CoPilot Live Review

28 September 2010

Lost and Confused Signpost

There was a fair amount of debate in the PlayPennies offices as to whether or not a satnav software system, such as CoPilot Live, was suitable to review for the site. It is a slice of highly advanced and cool technology, after all, and not necessarily something someone would think of when they thought, “Babies!”

However, I have to say that I can’t think of anything more important than satnav for parents. Well, other than a house and car, of course, but let’s assume you have all the basics already shall we? Let’s take a hypothetical situation…

crying_child1_answer_4_xlargeThere you are, proud parents beaming at your adorable offspring, on your way to visit the parents, friends, or go on holiday. You are using traditional maps and/or your memory. You hit the Great Grandaddy of traffic jams because someone (usually in a caravan) has had an accident and the entire highway has been closed.

I can actually see all you knowing parents shudder. Yes, this is a slice of parent hell because there are no toilets on the highway, no rest stops, no food, no water and no fun. After an hour of screaming children, bodily fluids and panic you wish you'd had traffic warnings. Or alternative route planners so you could take that exit you just inched past.

Yes, satnav is essential. Why endure any form of transportational torture if you don’t have to?

So I grabbed the CoPilot Live application for my Android-based HTC Hero smartphone, and I set to work givimagesCAT727YWing it a thorough review.

To start with, installing the software is relatively easy. There is always going to be a hiccup of some kind when it comes to software, authentication and downloading and, in my case, I had to go to the site to manually confirm my authentication codes. It took me about twenty minutes to set up, install and authenticate CoPilot Live on my phone, not bad at all considering a good portion of that time consisted of actual downloading of maps and data.

You have two options for installing the software on your phone. You can either download it to your PC (you will need iTunes for the iPhone version) and then upload it to your phone, or you can do it directly on your phone. If you are going to do the latter, I strongly recommend you use your home wireless network otherwise your data charges could be potentially terrifying.

I then set about driving around my area and asking my phone to find me odd and difficult locations. Well, I thought they were odd and difficult. I also set the application to finding me routes that I knew really well. It was interesting to see the different roads I discovered and, in the case of my weekly shopping run, how much quicker the route was when the satnav found it.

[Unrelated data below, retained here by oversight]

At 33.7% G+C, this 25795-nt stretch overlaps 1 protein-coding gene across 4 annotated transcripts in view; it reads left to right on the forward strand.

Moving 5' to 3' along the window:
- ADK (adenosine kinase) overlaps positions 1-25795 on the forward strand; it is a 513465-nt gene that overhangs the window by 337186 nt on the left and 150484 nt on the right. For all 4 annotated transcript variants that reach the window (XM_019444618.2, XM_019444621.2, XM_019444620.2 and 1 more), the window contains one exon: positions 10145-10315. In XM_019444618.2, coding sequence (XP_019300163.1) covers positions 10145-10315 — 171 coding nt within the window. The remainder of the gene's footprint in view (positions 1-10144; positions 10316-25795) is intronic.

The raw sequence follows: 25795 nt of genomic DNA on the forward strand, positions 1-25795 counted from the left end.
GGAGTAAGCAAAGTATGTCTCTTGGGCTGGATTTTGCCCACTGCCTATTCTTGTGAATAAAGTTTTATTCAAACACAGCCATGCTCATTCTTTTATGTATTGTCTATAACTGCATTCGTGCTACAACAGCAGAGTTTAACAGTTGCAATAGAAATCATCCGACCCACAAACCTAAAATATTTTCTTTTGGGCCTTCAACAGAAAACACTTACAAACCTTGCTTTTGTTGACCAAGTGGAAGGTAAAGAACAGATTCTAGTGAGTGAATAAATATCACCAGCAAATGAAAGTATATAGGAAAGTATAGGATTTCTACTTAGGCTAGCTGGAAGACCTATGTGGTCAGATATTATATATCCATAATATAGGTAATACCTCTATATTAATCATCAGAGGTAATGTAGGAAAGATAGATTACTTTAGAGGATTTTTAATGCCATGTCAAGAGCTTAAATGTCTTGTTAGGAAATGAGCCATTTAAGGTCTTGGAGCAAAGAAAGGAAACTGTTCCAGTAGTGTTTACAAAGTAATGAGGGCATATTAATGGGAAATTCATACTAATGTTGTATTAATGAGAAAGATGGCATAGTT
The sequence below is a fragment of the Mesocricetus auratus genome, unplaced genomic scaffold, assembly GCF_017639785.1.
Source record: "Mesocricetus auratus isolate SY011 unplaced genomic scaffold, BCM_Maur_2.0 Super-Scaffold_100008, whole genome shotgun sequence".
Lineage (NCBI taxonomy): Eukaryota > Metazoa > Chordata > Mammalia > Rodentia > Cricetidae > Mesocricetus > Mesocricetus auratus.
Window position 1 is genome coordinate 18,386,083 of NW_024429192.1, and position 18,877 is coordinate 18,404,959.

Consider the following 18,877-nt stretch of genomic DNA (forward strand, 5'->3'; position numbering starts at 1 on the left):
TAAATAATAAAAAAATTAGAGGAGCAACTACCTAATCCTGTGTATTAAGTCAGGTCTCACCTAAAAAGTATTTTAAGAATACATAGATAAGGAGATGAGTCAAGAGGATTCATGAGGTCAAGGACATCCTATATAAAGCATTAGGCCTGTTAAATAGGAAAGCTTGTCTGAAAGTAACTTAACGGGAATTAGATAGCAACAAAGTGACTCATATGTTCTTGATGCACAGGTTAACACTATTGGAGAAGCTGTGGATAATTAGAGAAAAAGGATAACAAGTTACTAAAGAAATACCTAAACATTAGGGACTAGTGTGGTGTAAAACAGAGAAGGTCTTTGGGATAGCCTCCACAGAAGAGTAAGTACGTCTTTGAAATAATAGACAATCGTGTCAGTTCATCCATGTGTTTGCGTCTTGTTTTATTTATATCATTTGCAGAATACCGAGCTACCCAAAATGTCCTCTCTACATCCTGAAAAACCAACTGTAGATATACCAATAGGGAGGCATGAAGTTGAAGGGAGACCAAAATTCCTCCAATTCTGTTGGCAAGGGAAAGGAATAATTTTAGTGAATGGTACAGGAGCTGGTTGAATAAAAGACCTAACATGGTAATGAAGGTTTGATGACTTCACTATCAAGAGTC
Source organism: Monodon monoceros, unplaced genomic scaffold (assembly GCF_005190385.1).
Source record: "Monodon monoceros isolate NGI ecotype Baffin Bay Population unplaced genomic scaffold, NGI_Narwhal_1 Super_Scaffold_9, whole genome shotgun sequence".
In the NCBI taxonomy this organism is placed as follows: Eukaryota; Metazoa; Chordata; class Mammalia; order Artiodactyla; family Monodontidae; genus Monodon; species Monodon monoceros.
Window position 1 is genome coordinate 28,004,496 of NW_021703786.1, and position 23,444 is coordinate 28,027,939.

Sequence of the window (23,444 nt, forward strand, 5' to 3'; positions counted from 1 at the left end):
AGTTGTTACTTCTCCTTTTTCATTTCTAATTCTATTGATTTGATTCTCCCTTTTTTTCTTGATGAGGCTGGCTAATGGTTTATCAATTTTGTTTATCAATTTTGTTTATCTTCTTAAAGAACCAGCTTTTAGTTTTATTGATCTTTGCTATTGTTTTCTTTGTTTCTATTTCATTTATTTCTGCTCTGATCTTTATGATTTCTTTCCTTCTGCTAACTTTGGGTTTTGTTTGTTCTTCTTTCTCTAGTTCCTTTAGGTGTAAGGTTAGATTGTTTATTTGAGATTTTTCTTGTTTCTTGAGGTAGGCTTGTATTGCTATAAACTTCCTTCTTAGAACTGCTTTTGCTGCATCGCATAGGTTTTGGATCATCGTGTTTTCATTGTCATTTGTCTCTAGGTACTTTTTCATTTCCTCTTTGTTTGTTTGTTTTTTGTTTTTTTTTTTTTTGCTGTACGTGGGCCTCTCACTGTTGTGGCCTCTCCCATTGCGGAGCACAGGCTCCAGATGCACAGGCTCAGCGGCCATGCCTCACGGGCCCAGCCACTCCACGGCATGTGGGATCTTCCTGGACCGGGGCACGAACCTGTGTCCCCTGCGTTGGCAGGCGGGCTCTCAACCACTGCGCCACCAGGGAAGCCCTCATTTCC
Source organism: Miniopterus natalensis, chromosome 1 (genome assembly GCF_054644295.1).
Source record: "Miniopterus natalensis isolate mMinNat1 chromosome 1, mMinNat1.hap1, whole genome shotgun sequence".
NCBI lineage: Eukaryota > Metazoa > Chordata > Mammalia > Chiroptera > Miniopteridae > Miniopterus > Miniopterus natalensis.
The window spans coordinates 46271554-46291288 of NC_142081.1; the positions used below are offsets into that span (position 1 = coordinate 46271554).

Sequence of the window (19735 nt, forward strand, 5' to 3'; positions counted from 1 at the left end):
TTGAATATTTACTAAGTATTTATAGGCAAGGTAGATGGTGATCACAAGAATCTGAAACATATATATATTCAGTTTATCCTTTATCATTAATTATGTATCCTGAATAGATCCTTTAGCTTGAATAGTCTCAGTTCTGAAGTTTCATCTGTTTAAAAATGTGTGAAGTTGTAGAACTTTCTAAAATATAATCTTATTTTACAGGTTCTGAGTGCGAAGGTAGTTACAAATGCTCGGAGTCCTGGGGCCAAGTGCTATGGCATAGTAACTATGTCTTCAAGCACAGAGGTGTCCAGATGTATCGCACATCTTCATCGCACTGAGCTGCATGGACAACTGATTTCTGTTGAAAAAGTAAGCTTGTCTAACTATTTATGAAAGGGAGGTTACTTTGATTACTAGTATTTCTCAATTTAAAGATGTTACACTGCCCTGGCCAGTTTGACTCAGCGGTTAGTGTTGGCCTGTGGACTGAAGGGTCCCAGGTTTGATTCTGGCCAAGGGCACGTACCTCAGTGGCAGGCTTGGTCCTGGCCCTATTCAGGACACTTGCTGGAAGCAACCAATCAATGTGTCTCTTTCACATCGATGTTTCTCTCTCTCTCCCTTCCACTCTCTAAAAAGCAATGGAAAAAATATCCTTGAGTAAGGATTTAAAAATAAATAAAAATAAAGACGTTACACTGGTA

imagesCABDG7Y8Using CoPilot is effortless really. I had some issues hearing the voice above the car noise though. You can get a mount for your HTC or iPhone that will connect directly with your in-car radio. I happen to have one of these (it is also vital because satnav eats battery) for my phone so I set it all up fairly quickly.

You can even listen to your music on your phone while the satnav is directing you and it will automatically reduce the music volume whenever it gives you directions.

Setting the directions themselves wasn’t hard. It is a new system so you will take a few minutes to figure it out, but it doesn’t have excessively fiddly controls or make you want to throw it in the nearest bin. Simple and rather effortless.

imagesCA3IU0N3CoPilot Live is also very quick. I was impressed with how quickly it identified my location and gave me options on points of interest and other such things. This is fab if you want to use it to go on interesting family walks too. Just make sure your phone is charged or you may find yourself in the bowels of England with no clue on how to get home.

Route calculation is also very quick. In every instance it took less than a minute and I could preview the route before accepting it. This makes all the difference because sometimes satnav will send you on a route you know isn’t appropriate.

It also gave me super quick recalculations of routes if I took a wrong turning (on purpose, of course) which is fabulous for when you just need to get off that highway or avoid that accident.

imagesCAZ2Q9ZRThe features of CoPilot Live include turn-by-turn guidance, a speed limit indicator, different voices to choose from, a full-featured walking mode (I LOVE this), allows direct dialling to points of interest and photo navigation, safety camera alerts and clear guidance over complex junctions.

You can get Live Traffic Information, Live Weather and Live Local Search as additional (paid for) downloads. I recommend the Traffic if you’re planning a long journey in peak holiday times.

And Finally

Costing from £19.99 and available to use on a huge range of mobile handsets, CoPilot Live is really good value for money and extremely good at what it does. While it may occasionally get a bit confused when you go under junctions on the highway (it panicked and tried to find an alternate route sometimes), and can be a tad fiddly under pressure, it works a charm a good 90% of the time.

I found the directions very clear and simple, set-up was painless, and the extras not too costly.

2 comments

  • ODB
    why pay for this when the Google Navigation is free? This list of the main Android Sat Nav apps rates CoPilot & Google 8/10 but Google's is free - http://mobile.jack-frost.co.uk/android_sat_nav_apps.php
  • Tamsin O.
    Because Google Navigation has so far directed me into a cul-de-sac instead of the hospital, down a dirt road and into someone's house instead of the client's offices, and down a terrifying narrow road instead of the highway. I have massive trust issues with Google.

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